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So, yesterday while working through some F# code as part of a coding exercise, another developer pointed out something interesting. We were just doing a quick piece of code to demonstrate summing a list. If I do:

[1..100000] |> Seq.sum

I get the following error:

System.OverflowException: Arithmetic operation resulted in an overflow.
   at <StartupCode$FSI_0003>.$FSI_0003.main@()
Stopped due to error

However, if I do:

[1..100000] |> List.reduce (+)

I get:

val it : int = 705082704

I realize although these two pieces of code should accomplish the same purpose they are very different. I am just curious is there a way to get the List.reduce to throw the OverflowException rather than giving me a bad answer?

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1  
Just an addition to existing answers: sum of 1..100000 = (100001 * 100000)/2 = 5000050000 = 0x12A06B550 which is an overflow. Dropping a overflow bit: 0x12A06B550 - 0x100000000 = 0x2A06B550 = 705082704. –  bytebuster Aug 20 '13 at 18:47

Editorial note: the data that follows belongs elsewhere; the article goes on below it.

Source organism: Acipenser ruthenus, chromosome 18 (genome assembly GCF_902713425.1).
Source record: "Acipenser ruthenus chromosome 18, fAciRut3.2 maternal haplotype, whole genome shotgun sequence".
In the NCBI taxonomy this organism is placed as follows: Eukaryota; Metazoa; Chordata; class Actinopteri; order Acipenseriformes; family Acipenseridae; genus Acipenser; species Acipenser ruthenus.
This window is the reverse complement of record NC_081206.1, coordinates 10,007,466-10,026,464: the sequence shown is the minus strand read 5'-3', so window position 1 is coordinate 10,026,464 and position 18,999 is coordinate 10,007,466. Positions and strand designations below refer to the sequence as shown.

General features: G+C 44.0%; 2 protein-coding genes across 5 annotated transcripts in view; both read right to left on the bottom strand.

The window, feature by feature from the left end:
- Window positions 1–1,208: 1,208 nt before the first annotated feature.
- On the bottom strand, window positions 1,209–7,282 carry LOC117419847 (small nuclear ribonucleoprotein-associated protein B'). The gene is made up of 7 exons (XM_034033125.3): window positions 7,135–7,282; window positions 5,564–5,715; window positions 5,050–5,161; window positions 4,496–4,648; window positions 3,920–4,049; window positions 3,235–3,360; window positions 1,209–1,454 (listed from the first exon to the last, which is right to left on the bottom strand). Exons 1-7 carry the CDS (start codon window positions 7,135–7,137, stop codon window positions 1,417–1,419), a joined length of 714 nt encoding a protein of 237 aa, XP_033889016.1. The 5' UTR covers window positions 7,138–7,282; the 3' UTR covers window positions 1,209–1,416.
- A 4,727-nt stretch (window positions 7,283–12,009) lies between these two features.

2 Answers 2

up vote 7 down vote accepted

You can use a checked operator:

[1..100000] |> List.reduce (Checked.(+))
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From the f# source code

[<CompiledName("Sum")>]
let inline sum (source: seq< (^a) >) : ^a = 
  use e = source.GetEnumerator() 
  let mutable acc = LanguagePrimitives.GenericZero< (^a) >
  while e.MoveNext() do
      acc <- Checked.(+) acc e.Current
  acc

Notice the Checked.(operator) this checks for arithmetic overflows…

http://msdn.microsoft.com/en-us/library/vstudio/ee340296.aspx

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